Like you, I have friends and associates who’ve pulled their lives from the brink of destruction by following the creeds of various 12-step programs.
They tell me those who remain healthy practice these steps consistently, day after day, and set up hedges against ways of thinking that can shipwreck their recovery.
Until recently, I’d not seen this similarity between sobriety rehabilitation and auto dealership compliance.
The concepts are different, yet alike: The first consists of individuals who’ve gotten themselves caught up in addictive behaviors; the second consists of dealerships that create a risk to customers, employees, and their reputations by reckless attitudes toward regulatory compliance.
So, with a salute of utmost respect to the original Twelve Steps, here are eight steps to total dealership compliance and relapse prevention.
Admit my dealership is powerless over compliance regulators.
There is no one aspect of your business not regulated today. We can now add recall safety issues to this list.
It is a serious oversight, hubris that assumes a dealership is not a likely candidate for a government audit—or a civil suit from a consumer or employee who believes he or she has been violated due to alleged neglect of adherence to compliance best practices.
Conclude that a source other than ourselves might help us comply.
Many dealers, large groups among them, have found that the compliance minutia that must be identified, managed, corrected, and audited is formidable, exhausting, and not their specialty.
Outside compliance services can be a godsend. Be sure the service you retain to review your practices and train your people specialize in automotive retail compliance; many regulations and demands are unique to the business.
Decide to be compliant.
The biggest obstacle to becoming a compliant dealership is an ambivalent or contrarian attitude toward this practice. Dealers who conclude they must cooperate and operate a compliant dealership do so.
Make a searching inventory of compliance risks.
You cannot address what you don’t know. Welcome a top-to-bottom compliance audit.
This audit should examine existing efforts and ask probing questions of personnel. Done right, it will identify training and documentation needs (to help ensure ongoing adherence to compliance practices), and reinforce correct practices.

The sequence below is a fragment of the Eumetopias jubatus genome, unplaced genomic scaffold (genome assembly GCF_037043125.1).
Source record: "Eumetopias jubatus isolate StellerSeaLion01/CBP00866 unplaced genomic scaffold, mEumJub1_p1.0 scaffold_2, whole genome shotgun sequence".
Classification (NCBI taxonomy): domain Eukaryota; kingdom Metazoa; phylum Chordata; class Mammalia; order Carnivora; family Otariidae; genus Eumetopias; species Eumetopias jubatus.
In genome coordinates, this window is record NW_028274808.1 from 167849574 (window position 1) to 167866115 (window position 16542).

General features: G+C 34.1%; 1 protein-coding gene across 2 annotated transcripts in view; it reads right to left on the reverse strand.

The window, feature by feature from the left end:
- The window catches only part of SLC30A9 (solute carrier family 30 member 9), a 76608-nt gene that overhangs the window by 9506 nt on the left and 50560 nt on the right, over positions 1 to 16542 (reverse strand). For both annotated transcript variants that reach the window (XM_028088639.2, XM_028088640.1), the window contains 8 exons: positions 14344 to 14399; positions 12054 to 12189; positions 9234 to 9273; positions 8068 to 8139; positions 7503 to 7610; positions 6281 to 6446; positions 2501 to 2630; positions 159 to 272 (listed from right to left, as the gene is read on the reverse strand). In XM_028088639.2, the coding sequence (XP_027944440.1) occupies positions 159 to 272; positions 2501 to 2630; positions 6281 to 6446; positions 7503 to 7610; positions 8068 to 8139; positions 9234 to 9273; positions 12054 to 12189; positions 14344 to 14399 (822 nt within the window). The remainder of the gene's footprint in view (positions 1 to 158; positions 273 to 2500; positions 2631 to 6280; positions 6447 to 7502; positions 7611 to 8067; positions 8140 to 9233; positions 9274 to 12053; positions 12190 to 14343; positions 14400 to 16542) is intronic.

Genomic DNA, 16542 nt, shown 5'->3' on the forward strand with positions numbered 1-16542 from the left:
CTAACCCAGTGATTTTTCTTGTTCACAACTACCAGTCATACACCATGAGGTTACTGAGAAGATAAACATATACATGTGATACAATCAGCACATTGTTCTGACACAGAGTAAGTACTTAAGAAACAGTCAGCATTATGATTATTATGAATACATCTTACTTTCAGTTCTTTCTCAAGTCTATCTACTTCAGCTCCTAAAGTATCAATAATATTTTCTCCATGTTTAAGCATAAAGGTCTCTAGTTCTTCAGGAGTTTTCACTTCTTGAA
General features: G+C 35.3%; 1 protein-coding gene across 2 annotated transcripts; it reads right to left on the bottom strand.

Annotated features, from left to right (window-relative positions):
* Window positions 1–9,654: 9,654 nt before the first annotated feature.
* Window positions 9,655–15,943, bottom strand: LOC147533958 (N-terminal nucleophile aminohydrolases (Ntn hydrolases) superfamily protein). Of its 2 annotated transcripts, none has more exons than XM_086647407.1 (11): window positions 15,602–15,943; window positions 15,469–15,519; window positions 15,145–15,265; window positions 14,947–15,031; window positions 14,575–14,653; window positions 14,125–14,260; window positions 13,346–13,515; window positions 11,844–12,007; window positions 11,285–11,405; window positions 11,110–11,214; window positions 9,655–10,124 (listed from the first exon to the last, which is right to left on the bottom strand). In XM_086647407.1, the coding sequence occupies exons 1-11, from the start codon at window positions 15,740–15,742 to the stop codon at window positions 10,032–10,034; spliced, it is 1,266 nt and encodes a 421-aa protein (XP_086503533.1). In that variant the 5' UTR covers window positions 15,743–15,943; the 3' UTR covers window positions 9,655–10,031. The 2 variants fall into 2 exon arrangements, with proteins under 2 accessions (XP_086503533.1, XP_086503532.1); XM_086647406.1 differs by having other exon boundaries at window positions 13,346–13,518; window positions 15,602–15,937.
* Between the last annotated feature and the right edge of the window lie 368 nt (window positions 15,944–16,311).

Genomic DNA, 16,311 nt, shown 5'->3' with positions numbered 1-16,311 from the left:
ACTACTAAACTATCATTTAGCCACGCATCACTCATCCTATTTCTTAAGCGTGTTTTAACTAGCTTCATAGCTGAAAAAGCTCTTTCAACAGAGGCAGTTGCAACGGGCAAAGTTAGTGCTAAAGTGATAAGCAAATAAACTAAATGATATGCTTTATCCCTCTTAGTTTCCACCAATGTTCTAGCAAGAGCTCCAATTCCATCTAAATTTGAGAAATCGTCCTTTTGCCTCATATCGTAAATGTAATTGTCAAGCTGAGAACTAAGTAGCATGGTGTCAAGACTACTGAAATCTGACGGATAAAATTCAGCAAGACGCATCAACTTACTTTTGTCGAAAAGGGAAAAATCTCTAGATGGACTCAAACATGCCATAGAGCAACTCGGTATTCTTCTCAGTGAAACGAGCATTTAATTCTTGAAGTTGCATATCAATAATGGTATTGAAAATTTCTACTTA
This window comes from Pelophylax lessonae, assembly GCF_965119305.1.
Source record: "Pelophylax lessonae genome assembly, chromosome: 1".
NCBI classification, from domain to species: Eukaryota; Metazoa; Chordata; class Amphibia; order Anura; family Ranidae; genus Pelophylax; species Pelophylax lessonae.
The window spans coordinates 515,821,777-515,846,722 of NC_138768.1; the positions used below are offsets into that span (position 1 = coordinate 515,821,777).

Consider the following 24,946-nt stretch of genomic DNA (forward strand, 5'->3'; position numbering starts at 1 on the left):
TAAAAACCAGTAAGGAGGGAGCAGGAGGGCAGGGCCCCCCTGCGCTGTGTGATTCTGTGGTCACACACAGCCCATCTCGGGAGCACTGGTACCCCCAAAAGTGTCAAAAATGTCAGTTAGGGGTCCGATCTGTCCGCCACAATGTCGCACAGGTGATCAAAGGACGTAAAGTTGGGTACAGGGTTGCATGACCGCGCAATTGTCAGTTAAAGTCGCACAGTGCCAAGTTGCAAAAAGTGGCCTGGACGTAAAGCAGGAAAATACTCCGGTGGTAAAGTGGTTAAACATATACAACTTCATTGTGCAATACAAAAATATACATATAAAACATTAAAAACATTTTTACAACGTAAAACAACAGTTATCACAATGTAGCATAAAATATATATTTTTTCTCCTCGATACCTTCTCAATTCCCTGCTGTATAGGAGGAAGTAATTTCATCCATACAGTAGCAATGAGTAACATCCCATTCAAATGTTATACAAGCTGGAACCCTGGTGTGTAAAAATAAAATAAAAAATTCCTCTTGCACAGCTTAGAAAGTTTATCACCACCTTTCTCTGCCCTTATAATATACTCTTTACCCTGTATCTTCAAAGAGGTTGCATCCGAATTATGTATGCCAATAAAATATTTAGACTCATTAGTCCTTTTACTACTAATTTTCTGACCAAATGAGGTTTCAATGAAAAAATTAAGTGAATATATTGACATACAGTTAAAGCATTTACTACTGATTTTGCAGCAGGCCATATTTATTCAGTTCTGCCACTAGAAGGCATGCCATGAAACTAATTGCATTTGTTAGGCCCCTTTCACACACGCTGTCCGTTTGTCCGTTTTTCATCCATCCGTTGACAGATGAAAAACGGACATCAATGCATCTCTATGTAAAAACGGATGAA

Be sure findings and measures used to address them are documented and this documentation, whether paper or digital, and be readily available for a regulator’s surprise visit.
Admit my oversights.
Weaknesses not corrected are likely to cost you money in penalties, fines, lawsuits, and punitive damages, so own up to—and correct—sloppy, noncompliant practices quickly, if found.
Make myself completely ready to get things in order.
Let loose your compliance team. Insist it has unhindered access to sales documents and deal jackets, HR policies, accounting and cash-handling practices, OSHA-related documentation, advertisements, warranty records, computer networks, and your F&I practices.
Prepare staff for these audits, and require that they comply promptly with requests for documents and records. Make yourself and key managers available for interviews and other discussions about compliant practices.
The team will want to scrutinize fixed operations, your lot and buildings, and audit a sampling of deal jackets.
Humbly ask to make myself compliant.
This action pulls the trigger, and writes the check that makes happen the improvements identified in the prior steps.
Continue to take a compliance inventory, and where risks are found, correct them immediately.
An audit, personnel training, and updating documentation will fine-tune your dealership’s compliance engine. Over time, however, even clocks lose precision.
Retain professionals to audit your compliant practices several times a year to correct risk creep.
Latest posts by Terry Dortch
- The 8 Steps of Compliance Recovery - October 3, 2017
- How to Steer Clear of 7 Common Compliance Potholes - September 18, 2017
- What You Need to Know About Dodd-Frank - September 1, 2011